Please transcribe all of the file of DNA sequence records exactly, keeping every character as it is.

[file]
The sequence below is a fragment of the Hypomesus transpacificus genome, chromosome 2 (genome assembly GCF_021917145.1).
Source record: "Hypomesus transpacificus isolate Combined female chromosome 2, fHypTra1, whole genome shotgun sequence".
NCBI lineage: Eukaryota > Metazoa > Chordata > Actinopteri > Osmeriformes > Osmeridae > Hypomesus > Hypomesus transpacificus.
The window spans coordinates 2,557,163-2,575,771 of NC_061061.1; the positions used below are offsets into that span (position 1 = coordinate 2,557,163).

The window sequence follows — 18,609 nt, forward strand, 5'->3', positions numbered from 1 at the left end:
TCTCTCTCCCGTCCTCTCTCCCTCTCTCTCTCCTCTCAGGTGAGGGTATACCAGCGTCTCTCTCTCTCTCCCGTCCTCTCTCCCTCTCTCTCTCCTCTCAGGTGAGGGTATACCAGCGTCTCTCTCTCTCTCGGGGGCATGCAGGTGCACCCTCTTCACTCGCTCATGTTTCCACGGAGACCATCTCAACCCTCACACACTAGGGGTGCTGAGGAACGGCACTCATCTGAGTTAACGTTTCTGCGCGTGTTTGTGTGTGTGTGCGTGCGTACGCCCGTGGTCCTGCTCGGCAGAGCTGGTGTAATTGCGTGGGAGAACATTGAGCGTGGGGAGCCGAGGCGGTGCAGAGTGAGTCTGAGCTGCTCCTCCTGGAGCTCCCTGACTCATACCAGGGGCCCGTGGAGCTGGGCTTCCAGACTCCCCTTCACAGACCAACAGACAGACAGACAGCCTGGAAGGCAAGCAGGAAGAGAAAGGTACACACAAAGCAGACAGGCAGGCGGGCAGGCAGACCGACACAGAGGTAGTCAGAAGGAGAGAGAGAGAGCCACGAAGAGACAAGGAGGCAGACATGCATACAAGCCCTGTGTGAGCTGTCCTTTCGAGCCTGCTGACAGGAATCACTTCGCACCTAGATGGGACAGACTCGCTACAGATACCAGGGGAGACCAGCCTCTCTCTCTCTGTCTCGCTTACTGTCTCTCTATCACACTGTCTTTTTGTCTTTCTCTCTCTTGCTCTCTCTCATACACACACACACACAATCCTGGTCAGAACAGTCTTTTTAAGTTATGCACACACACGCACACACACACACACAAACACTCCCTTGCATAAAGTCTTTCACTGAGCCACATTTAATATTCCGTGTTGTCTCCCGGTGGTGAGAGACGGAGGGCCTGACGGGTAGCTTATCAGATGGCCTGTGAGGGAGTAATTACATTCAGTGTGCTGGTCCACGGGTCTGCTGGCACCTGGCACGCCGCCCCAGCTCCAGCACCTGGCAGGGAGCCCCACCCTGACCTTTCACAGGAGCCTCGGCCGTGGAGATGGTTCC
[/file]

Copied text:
The sequence below is a fragment of the Hypomesus transpacificus genome, chromosome 2 (genome assembly GCF_021917145.1).
Source record: "Hypomesus transpacificus isolate Combined female chromosome 2, fHypTra1, whole genome shotgun sequence".
NCBI lineage: Eukaryota > Metazoa > Chordata > Actinopteri > Osmeriformes > Osmeridae > Hypomesus > Hypomesus transpacificus.
The window spans coordinates 2,557,163-2,575,771 of NC_061061.1; the positions used below are offsets into that span (position 1 = coordinate 2,557,163).

The window sequence follows — 18,609 nt, forward strand, 5'->3', positions numbered from 1 at the left end:
TCTCTCTCCCGTCCTCTCTCCCTCTCTCTCTCCTCTCAGGTGAGGGTATACCAGCGTCTCTCTCTCTCTCCCGTCCTCTCTCCCTCTCTCTCTCCTCTCAGGTGAGGGTATACCAGCGTCTCTCTCTCTCTCGGGGGCATGCAGGTGCACCCTCTTCACTCGCTCATGTTTCCACGGAGACCATCTCAACCCTCACACACTAGGGGTGCTGAGGAACGGCACTCATCTGAGTTAACGTTTCTGCGCGTGTTTGTGTGTGTGTGCGTGCGTACGCCCGTGGTCCTGCTCGGCAGAGCTGGTGTAATTGCGTGGGAGAACATTGAGCGTGGGGAGCCGAGGCGGTGCAGAGTGAGTCTGAGCTGCTCCTCCTGGAGCTCCCTGACTCATACCAGGGGCCCGTGGAGCTGGGCTTCCAGACTCCCCTTCACAGACCAACAGACAGACAGACAGCCTGGAAGGCAAGCAGGAAGAGAAAGGTACACACAAAGCAGACAGGCAGGCGGGCAGGCAGACCGACACAGAGGTAGTCAGAAGGAGAGAGAGAGAGCCACGAAGAGACAAGGAGGCAGACATGCATACAAGCCCTGTGTGAGCTGTCCTTTCGAGCCTGCTGACAGGAATCACTTCGCACCTAGATGGGACAGACTCGCTACAGATACCAGGGGAGACCAGCCTCTCTCTCTCTGTCTCGCTTACTGTCTCTCTATCACACTGTCTTTTTGTCTTTCTCTCTCTTGCTCTCTCTCATACACACACACACACAATCCTGGTCAGAACAGTCTTTTTAAGTTATGCACACACACGCACACACACACACACAAACACTCCCTTGCATAAAGTCTTTCACTGAGCCACATTTAATATTCCGTGTTGTCTCCCGGTGGTGAGAGACGGAGGGCCTGACGGGTAGCTTATCAGATGGCCTGTGAGGGAGTAATTACATTCAGTGTGCTGGTCCACGGGTCTGCTGGCACCTGGCACGCCGCCCCAGCTCCAGCACCTGGCAGGGAGCCCCACCCTGACCTTTCACAGGAGCCTCGGCCGTGGAGATGGTTCC